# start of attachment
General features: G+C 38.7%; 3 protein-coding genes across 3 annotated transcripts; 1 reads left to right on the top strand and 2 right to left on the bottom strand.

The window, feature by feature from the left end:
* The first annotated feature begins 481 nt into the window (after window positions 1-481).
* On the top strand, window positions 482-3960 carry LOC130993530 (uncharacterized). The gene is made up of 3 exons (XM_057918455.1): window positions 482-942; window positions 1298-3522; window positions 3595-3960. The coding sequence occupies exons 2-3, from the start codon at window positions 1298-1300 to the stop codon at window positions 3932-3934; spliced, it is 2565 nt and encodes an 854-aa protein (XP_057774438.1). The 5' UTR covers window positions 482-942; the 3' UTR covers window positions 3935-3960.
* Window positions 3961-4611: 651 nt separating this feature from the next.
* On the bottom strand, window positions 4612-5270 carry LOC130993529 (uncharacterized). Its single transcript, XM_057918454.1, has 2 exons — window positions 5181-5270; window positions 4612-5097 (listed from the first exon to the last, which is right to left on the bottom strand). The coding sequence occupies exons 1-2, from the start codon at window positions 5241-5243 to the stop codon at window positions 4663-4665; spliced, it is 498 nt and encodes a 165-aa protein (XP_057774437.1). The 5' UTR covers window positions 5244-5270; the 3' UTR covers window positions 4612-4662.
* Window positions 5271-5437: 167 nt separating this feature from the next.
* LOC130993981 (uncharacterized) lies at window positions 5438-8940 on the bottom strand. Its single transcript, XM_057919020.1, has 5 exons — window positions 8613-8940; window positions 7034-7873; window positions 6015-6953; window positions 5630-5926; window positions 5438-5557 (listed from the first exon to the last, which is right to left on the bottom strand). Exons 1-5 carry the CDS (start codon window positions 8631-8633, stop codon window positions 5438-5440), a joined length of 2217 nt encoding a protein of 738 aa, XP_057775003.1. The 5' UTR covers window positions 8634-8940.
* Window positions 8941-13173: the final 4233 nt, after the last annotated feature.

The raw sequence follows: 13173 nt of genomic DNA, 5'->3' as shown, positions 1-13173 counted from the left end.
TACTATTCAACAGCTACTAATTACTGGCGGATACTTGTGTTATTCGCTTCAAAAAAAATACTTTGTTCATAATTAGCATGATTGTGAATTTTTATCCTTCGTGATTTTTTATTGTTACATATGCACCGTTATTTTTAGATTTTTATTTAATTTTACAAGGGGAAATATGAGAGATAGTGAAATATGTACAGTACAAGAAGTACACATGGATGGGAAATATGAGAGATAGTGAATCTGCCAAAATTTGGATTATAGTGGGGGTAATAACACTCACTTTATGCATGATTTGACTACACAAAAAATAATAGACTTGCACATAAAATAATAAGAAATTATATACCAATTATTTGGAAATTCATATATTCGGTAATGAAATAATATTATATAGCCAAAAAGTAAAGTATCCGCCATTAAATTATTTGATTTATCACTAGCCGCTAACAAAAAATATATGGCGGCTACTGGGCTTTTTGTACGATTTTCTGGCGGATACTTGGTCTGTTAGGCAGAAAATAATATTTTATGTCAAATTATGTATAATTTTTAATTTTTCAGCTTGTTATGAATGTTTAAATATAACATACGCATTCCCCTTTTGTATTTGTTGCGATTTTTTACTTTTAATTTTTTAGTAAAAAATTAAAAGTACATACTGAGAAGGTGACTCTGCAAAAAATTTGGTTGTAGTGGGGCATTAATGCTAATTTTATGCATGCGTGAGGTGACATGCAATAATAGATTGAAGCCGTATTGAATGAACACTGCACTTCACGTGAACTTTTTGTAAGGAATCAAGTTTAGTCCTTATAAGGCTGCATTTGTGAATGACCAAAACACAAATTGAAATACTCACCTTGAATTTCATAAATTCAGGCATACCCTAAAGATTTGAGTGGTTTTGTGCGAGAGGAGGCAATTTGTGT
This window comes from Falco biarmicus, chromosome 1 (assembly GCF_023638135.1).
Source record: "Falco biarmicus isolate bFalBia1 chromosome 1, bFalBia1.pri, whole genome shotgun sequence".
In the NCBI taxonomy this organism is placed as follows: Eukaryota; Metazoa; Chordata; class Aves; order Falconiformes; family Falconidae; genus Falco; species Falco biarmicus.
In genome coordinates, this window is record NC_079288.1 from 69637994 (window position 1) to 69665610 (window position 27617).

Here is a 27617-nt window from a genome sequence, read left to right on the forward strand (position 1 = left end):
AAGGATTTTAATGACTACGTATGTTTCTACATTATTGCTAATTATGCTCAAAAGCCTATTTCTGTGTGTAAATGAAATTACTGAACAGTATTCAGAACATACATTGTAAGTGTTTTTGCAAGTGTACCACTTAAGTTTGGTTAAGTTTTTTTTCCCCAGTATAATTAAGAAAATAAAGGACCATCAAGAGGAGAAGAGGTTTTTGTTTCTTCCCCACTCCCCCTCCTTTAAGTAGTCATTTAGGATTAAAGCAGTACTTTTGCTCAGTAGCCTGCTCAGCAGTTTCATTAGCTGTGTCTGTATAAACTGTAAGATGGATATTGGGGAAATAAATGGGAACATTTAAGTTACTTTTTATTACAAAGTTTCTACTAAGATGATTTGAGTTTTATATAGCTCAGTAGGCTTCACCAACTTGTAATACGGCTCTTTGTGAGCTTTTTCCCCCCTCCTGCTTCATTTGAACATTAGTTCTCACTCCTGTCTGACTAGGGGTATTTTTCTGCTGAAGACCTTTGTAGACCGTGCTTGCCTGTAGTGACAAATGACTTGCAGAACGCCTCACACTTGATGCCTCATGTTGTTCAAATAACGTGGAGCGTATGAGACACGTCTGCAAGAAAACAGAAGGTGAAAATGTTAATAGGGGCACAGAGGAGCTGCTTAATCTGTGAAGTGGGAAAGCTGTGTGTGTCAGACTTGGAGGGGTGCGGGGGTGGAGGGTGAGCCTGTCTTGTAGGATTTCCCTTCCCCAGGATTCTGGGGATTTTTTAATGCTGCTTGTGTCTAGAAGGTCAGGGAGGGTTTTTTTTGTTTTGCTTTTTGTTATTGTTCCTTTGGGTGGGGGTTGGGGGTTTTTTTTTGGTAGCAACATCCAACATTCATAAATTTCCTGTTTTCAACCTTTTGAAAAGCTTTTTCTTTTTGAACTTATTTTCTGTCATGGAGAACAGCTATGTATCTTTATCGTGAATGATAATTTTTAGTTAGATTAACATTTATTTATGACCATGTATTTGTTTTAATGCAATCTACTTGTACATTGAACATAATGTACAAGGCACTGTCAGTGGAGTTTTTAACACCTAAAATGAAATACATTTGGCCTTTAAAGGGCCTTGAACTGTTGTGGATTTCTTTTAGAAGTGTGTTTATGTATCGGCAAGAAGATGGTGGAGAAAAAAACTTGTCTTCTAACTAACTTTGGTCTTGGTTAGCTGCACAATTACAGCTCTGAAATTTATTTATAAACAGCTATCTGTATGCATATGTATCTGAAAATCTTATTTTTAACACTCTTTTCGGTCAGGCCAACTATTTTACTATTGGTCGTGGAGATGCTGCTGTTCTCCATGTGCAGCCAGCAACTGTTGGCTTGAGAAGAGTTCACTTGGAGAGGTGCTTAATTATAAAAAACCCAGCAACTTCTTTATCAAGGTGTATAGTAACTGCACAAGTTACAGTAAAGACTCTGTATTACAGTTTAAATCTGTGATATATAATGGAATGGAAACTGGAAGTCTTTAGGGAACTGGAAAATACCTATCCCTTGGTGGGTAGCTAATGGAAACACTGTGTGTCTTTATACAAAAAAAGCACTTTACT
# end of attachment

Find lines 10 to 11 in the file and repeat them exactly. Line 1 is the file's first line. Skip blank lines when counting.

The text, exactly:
The raw sequence follows: 13173 nt of genomic DNA, 5'->3' as shown, positions 1-13173 counted from the left end.
TACTATTCAACAGCTACTAATTACTGGCGGATACTTGTGTTATTCGCTTCAAAAAAAATACTTTGTTCATAATTAGCATGATTGTGAATTTTTATCCTTCGTGATTTTTTATTGTTACATATGCACCGTTATTTTTAGATTTTTATTTAATTTTACAAGGGGAAATATGAGAGATAGTGAAATATGTACAGTACAAGAAGTACACATGGATGGGAAATATGAGAGATAGTGAATCTGCCAAAATTTGGATTATAGTGGGGGTAATAACACTCACTTTATGCATGATTTGACTACACAAAAAATAATAGACTTGCACATAAAATAATAAGAAATTATATACCAATTATTTGGAAATTCATATATTCGGTAATGAAATAATATTATATAGCCAAAAAGTAAAGTATCCGCCATTAAATTATTTGATTTATCACTAGCCGCTAACAAAAAATATATGGCGGCTACTGGGCTTTTTGTACGATTTTCTGGCGGATACTTGGTCTGTTAGGCAGAAAATAATATTTTATGTCAAATTATGTATAATTTTTAATTTTTCAGCTTGTTATGAATGTTTAAATATAACATACGCATTCCCCTTTTGTATTTGTTGCGATTTTTTACTTTTAATTTTTTAGTAAAAAATTAAAAGTACATACTGAGAAGGTGACTCTGCAAAAAATTTGGTTGTAGTGGGGCATTAATGCTAATTTTATGCATGCGTGAGGTGACATGCAATAATAGATTGAAGCCGTATTGAATGAACACTGCACTTCACGTGAACTTTTTGTAAGGAATCAAGTTTAGTCCTTATAAGGCTGCATTTGTGAATGACCAAAACACAAATTGAAATACTCACCTTGAATTTCATAAATTCAGGCATACCCTAAAGATTTGAGTGGTTTTGTGCGAGAGGAGGCAATTTGTGT